White people terrorized Africans who were prospering in
independent economic communities. Tulsa, Oklahoma, and Rosewood, Florida, are
only the most famous examples of this. All over the country Africans banded
together, buying land and setting up collective economic ventures that were
quite successful, but these were destroyed one after another. White people
would never allow Africans to become more prosperous than they.
Similarly, the media tell us the reason Africa is poor today
is because its leaders are �corrupt.� But every time an African leader rises
up, demanding that the resources of his country benefit the people, the leader
has been assassinated or overthrown by America or Europe�from Patrice Lumumba
to Kwame Nkrumah to Thomas Sankara.
It�s not corruption; it�s the U.S. policy of neocolonialism,
which ensures that Africa�s resources stay in the pocket of Western powers. I
have read that more than 80 percent of all the mineral resources the U.S. needs
to function are in Africa. This is the basis for the U.S. militarization of
Africa under AFRICOM.
In this country, after the leaders of the Black Power
Movement of the 1960s were assassinated or imprisoned by the government, the
U.S. began flooding African American communities with drugs: heroin and later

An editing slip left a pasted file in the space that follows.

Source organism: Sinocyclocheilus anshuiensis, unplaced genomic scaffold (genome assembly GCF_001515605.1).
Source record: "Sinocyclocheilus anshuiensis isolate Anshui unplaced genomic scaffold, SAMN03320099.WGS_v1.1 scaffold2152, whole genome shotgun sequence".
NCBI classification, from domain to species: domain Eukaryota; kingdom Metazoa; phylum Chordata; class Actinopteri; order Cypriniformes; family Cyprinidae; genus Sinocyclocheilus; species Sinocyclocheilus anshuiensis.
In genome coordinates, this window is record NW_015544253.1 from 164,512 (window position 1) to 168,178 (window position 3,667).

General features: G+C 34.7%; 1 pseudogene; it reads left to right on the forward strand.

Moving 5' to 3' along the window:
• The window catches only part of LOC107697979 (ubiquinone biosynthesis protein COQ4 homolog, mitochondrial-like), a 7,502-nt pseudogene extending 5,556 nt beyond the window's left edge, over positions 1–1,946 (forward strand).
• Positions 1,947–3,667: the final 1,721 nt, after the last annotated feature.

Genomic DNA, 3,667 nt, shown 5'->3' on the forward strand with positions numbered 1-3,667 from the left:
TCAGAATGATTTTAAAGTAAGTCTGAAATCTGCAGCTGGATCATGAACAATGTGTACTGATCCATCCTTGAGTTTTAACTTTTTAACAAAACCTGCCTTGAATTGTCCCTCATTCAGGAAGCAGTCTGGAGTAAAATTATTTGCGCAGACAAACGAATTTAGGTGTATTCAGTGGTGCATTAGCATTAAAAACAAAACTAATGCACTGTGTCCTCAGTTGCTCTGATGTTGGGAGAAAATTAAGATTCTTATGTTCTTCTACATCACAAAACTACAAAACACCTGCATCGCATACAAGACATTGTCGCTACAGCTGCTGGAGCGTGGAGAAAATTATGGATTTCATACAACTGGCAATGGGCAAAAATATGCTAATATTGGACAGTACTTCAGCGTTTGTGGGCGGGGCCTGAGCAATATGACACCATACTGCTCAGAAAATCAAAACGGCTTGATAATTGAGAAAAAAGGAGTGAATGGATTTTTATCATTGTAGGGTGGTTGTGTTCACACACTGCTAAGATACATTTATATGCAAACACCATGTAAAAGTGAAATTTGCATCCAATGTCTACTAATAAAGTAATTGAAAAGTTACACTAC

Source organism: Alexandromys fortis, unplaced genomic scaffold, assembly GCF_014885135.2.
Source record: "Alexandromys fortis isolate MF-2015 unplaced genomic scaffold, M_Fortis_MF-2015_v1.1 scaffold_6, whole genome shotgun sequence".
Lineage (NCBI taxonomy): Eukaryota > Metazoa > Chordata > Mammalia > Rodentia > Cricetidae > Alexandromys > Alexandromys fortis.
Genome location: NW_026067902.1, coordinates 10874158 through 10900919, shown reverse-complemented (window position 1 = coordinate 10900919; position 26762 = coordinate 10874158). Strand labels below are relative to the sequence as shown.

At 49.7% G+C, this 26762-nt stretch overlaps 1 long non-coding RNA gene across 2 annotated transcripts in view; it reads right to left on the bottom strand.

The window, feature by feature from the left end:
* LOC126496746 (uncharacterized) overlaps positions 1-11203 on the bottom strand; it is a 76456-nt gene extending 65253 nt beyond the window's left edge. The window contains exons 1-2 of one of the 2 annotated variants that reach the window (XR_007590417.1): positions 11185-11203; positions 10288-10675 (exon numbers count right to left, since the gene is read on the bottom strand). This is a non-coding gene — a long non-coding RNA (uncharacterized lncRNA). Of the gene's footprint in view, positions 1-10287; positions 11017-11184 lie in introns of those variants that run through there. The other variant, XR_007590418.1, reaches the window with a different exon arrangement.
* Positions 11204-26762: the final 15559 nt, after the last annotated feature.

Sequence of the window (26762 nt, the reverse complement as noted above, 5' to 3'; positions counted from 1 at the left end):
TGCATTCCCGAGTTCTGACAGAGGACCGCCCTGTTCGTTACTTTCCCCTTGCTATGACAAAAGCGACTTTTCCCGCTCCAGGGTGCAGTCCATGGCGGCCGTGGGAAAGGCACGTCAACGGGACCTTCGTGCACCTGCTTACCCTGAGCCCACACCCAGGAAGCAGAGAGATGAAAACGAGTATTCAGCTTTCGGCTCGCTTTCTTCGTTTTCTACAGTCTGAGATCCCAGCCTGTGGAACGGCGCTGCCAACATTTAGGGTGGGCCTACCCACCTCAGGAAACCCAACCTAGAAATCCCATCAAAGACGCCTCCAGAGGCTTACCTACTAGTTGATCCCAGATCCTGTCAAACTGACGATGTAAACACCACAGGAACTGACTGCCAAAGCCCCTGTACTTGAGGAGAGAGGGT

crack cocaine. This is well-documented from many sources.
We cannot underestimate the importance of this illegal drug
trade to the U.S. economy. Said by the United Nations to be worth more than
$500 billion a year, illegal drugs constitute the third largest commodity in
the world, behind oil and arms.
Clearly those billions of narco-dollars are not floating
around in African American communities, but rather buy the cars, mansions and
private jets of the Wall Street elite. They also benefit white society as a
whole. Since the late '70s drug money has funded real estate, car dealerships,
jewelry stores, restaurants and more.
Meanwhile, the African American community is left with a
government-imposed, penny-ante illegal drug economy that primarily serves to
criminalize the entire African American population. The imposed drug economy
feeds the prison industry, another booming component of the U.S. economy.
More than half of the 2.3 million prisoners in the U.S.
today are African Americans, the cornerstone of a $50 billion industry. Called
the new gold rush, the prison industry has spawned countless spin-off
businesses, including phone companies, clothing, construction, vending
machines, instruments of suppression and more.
Most prisons are filled with urban African Americans but
located in rural white America, where prisons are the third largest industry,
behind gambling and pig farming. Many states have a conscious strategy to use
prisons as economic stimulus for rural counties, providing white high school
graduates high paying jobs as guards.
Some people are predicting that the subprime collapse along
with the low dollar and high oil prices could bring about the demise of the
If so, it�s just the logical conclusion of an obese,
parasitic economic system that has been sitting on a shaky foundation of
enslavement and genocide for more than 500 years.
Hess is author of Overturning the Culture of Violence and the chair of the
African People�s Solidarity Committee which is led by the African People�s
Socialist Party. Her analysis is based on the understandings of Omali
Yeshitela. She can be reached at firstname.lastname@example.org.